We lost a great, incredibly talented actor and comedian when Robin Williams died at age 63 Monday.
In addition to his skills at making us laugh (and cry), Williams was a tremendous baseball fan. He was particularly passionate about his Giants. I remember him on the field talking to reporters before Game 6 of the 2002 World Series. I’ve long since lost my notes from that night, but here’s a notebook item from MLB.com’s Josh Rawitch.
“When they played in Candlestick, where they used to lose balls in the fog, I went to a couple games,” Williams said. “And a lot of times you’d lose players too. You had nipples the moment you walked into the stadium. It was slightly cold.”
Williams also fired up fans before an NLDS series in 2010 by mocking his “Good Morning, Vietnam” role and shouting, “Good evening, SAN FRANCISCO!!!!” It worked. Tim Lincecum shut out Atlanta and struck out 14. Williams congratulated him after the game.
John Shea of the San Francisco Chronicle remembers another Williams improv at Yankees Stadium before the 2003 World Series.
The baseball connection for which Williams is most famous, however, is the scene in “Good Will Hunting” in which he talks to Matt Damon about the night he met his wife -- Oct. 21, 1975. How does he remember the date? Simple. It was the night of Game 6 of the 1975 World Series.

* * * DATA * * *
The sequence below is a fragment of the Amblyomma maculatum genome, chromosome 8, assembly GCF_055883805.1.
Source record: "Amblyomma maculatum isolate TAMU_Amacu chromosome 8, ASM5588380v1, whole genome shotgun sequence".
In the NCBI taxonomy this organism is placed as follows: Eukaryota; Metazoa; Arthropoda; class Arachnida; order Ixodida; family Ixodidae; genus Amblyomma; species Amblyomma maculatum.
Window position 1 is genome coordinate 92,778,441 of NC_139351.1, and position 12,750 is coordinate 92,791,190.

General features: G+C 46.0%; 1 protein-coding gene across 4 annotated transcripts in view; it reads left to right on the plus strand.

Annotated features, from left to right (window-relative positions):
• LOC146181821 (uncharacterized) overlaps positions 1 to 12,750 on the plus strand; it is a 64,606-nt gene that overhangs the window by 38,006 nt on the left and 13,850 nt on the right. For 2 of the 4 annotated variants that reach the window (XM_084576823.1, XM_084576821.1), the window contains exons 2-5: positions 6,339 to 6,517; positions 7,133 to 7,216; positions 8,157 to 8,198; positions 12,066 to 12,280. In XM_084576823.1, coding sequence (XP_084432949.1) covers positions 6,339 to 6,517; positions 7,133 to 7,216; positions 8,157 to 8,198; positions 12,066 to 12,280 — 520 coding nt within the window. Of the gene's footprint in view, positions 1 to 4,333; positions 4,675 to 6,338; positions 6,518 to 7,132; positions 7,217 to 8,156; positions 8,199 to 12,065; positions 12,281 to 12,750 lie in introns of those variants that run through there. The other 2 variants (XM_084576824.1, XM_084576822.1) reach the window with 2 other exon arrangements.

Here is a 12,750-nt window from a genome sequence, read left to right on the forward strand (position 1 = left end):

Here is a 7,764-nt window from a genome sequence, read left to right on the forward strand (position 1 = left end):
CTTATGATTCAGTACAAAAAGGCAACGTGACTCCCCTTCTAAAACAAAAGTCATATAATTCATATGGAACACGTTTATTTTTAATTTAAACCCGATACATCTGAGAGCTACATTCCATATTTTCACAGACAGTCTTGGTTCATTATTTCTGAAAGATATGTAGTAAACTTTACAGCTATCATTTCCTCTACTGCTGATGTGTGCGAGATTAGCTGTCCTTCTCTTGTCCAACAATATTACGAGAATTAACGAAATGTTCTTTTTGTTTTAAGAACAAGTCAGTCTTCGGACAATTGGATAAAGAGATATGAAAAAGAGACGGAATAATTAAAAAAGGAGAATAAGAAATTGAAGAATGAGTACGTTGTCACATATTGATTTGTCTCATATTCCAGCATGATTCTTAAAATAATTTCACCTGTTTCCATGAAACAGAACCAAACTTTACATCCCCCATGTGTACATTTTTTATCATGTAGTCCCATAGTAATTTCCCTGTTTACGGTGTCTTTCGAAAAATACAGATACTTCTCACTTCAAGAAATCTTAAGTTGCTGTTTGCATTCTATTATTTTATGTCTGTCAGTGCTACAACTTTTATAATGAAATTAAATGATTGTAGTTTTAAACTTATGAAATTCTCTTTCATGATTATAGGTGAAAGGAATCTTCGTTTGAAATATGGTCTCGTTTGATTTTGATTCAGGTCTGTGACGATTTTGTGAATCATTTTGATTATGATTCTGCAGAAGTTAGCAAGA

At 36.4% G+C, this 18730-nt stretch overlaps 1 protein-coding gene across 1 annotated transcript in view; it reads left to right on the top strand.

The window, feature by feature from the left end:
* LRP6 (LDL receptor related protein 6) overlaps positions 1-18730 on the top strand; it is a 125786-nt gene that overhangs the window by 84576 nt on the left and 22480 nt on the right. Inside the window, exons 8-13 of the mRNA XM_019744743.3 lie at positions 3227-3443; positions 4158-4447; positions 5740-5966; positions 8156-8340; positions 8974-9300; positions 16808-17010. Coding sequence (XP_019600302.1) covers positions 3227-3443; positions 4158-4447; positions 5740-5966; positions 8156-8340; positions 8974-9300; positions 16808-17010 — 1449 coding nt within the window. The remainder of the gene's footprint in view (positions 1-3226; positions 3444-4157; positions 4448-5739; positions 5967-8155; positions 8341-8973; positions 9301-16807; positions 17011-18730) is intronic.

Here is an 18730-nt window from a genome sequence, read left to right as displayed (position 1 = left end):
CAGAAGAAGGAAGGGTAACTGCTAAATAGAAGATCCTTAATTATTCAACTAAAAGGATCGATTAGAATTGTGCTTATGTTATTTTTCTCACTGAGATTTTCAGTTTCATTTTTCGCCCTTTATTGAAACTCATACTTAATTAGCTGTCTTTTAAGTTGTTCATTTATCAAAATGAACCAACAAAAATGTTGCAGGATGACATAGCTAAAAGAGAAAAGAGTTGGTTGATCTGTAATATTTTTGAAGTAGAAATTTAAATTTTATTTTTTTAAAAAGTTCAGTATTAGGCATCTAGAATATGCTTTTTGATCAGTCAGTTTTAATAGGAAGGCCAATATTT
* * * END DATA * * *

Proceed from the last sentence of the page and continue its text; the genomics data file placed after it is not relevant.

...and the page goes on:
Williams tells Damon he and his friends slept on the sidewalk the night before to get tickets to the game.
“Day of the game,” he says, “I was sitting in a bar, waiting for the game to start, and in walks this girl. Oh, it was an amazing game, though. Bottom of the eighth, Carbo ties it up at 6-6. It went to 12. Bottom of the 12th, in stepped Carlton Fisk, Old Pudge. He steps up to the plate, you know, and he’s got that weird stance ... And bam! He clocks it! High fly ball down the left-field line! Thirty-five thousand people on their feet, yelling at the ball, but that’s not because of Fisk. He’s waving at the ball like a madman. He’s going, ‘Get over! Get over! Get over!!!’ And then it hits the foul pole! Oh, he goes apes---, and 35,000 fans, you know, they charge the field, you know?”
Excited, Damon asks whether Williams stormed the field too. Williams tells him no -- he didn’t go to the game. Damon is incredulous. He had a ticket to the greatest game in Red Sox history. Why didn’t he go?
Because, Williams says, a woman walked into the bar, and he knew in that instant she was the one for him. “And she was a stunner!” So he slid the ticket across the table and told his friends, “Sorry guys, I gotta see about a girl.”
Damon can’t believe it. He asks Williams whether he is kidding.
“No, I’m not kidding you, Will,” Williams says. “That’s why I’m not talking right now about some girl I saw at a bar 20 years ago and how I always regretted not going over and talking to her. I don’t regret the 18 years I was married to Nancy. I don’t regret the six years I had to give up counseling when she got sick. And I don’t regret the last years when she got really sick. And I sure as hell don’t regret missing the damn game.”
There is a pause as Damon thinks this over, understanding it all. And then, Damon says, “Wow. Woulda been nice to catch that game, though.”
“I didn’t know Pudge was gonna hit a homer.”
Rest in peace, Robin. You will be missed.